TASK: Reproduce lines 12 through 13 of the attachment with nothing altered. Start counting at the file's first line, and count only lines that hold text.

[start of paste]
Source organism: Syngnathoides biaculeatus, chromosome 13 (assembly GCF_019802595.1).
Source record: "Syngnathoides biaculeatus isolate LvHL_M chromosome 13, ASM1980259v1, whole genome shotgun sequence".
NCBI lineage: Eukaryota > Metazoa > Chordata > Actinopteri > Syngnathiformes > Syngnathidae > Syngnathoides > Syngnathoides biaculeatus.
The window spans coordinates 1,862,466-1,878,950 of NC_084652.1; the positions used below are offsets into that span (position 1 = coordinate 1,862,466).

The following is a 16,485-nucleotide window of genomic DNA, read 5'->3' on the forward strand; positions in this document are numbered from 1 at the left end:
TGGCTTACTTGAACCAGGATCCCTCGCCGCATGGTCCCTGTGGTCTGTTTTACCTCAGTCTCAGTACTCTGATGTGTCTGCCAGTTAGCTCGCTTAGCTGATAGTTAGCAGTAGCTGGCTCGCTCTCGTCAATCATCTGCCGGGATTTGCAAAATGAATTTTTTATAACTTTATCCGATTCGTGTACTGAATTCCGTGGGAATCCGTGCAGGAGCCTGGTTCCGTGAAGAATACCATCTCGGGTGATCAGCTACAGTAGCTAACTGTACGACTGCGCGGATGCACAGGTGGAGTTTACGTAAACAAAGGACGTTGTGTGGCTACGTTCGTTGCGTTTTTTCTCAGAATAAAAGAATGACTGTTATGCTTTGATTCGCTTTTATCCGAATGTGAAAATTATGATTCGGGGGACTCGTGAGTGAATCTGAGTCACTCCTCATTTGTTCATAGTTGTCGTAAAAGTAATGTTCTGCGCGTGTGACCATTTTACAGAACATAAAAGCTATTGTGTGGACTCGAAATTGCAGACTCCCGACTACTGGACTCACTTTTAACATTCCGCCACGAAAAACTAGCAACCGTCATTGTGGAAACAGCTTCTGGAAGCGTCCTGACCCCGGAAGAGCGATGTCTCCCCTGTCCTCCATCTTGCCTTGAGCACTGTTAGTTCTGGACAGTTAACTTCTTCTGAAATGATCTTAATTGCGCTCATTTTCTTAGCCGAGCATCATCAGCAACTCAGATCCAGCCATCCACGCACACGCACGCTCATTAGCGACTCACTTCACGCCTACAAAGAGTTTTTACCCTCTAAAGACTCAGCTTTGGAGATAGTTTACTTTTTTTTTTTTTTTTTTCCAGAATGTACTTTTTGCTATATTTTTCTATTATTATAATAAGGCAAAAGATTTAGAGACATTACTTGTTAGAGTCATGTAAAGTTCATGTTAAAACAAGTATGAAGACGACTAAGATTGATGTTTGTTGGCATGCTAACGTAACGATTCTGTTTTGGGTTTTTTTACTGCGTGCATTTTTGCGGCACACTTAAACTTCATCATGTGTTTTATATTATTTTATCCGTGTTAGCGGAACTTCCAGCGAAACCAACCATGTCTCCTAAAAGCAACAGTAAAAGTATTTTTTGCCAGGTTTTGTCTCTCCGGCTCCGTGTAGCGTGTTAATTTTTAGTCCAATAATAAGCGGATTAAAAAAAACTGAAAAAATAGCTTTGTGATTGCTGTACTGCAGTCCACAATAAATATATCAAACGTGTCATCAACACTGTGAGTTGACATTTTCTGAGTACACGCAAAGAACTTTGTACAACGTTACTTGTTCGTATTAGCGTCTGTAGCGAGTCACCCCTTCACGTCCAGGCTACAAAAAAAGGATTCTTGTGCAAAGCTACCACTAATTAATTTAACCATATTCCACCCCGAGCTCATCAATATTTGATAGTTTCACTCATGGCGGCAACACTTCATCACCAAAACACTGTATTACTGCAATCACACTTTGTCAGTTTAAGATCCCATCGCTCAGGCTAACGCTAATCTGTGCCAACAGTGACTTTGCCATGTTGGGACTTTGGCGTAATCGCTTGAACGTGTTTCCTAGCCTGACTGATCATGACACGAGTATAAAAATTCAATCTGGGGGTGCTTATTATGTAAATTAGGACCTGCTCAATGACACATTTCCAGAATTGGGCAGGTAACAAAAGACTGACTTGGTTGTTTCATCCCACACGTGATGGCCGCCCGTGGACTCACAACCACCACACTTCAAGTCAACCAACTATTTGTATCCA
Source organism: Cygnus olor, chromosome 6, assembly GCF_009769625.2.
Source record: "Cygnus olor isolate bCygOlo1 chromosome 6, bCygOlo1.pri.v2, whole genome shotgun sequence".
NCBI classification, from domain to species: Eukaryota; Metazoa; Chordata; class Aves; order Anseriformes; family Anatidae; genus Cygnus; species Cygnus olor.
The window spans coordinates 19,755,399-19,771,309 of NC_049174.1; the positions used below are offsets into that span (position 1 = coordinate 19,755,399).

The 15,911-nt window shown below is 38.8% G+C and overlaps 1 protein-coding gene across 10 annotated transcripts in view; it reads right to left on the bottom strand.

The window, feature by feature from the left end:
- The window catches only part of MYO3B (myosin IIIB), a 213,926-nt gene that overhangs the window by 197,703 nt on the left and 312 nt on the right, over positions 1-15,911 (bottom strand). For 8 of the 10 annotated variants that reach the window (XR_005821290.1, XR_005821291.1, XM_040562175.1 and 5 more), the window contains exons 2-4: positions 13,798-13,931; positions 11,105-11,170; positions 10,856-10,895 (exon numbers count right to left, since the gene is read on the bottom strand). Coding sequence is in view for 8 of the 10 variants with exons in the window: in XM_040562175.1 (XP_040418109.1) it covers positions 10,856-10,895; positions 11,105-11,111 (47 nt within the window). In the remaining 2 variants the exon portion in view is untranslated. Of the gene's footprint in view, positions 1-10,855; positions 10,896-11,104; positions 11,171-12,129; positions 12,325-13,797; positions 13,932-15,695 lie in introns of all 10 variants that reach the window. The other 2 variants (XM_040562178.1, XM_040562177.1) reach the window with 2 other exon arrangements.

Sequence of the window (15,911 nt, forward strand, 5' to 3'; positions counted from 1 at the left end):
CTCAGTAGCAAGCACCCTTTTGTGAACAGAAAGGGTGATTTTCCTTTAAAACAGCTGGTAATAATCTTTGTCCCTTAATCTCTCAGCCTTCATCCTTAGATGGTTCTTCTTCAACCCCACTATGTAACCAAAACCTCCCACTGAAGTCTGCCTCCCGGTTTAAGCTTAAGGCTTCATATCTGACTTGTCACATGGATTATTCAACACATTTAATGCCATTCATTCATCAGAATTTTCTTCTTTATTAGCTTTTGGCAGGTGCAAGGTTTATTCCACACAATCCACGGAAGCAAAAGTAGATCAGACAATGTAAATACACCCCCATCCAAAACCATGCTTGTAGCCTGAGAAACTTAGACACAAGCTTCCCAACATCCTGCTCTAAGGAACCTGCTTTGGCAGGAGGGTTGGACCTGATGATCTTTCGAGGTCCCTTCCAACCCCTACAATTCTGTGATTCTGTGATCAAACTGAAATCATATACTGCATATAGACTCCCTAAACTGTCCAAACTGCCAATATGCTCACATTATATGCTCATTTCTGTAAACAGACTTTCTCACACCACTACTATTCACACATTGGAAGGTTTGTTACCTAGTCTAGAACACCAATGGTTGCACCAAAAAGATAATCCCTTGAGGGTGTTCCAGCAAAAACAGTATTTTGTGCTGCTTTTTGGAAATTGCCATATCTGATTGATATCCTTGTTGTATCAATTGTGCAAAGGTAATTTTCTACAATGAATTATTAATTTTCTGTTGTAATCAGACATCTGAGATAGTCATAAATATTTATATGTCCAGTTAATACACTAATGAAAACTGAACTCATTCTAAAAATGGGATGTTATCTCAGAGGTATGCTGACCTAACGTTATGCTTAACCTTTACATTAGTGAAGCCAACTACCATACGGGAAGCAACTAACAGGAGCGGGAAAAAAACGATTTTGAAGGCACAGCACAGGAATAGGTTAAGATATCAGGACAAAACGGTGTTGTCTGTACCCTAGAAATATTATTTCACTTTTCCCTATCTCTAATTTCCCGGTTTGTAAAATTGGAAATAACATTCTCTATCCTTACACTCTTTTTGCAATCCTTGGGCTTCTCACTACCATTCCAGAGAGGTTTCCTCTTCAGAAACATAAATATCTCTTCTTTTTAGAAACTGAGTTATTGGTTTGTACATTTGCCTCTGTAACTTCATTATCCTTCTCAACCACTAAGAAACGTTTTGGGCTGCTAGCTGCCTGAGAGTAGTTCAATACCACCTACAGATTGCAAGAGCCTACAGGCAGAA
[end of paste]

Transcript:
The window, feature by feature from the left end:
- The window catches only part of MYO3B (myosin IIIB), a 213,926-nt gene that overhangs the window by 197,703 nt on the left and 312 nt on the right, over positions 1-15,911 (bottom strand). For 8 of the 10 annotated variants that reach the window (XR_005821290.1, XR_005821291.1, XM_040562175.1 and 5 more), the window contains exons 2-4: positions 13,798-13,931; positions 11,105-11,170; positions 10,856-10,895 (exon numbers count right to left, since the gene is read on the bottom strand). Coding sequence is in view for 8 of the 10 variants with exons in the window: in XM_040562175.1 (XP_040418109.1) it covers positions 10,856-10,895; positions 11,105-11,111 (47 nt within the window). In the remaining 2 variants the exon portion in view is untranslated. Of the gene's footprint in view, positions 1-10,855; positions 10,896-11,104; positions 11,171-12,129; positions 12,325-13,797; positions 13,932-15,695 lie in introns of all 10 variants that reach the window. The other 2 variants (XM_040562178.1, XM_040562177.1) reach the window with 2 other exon arrangements.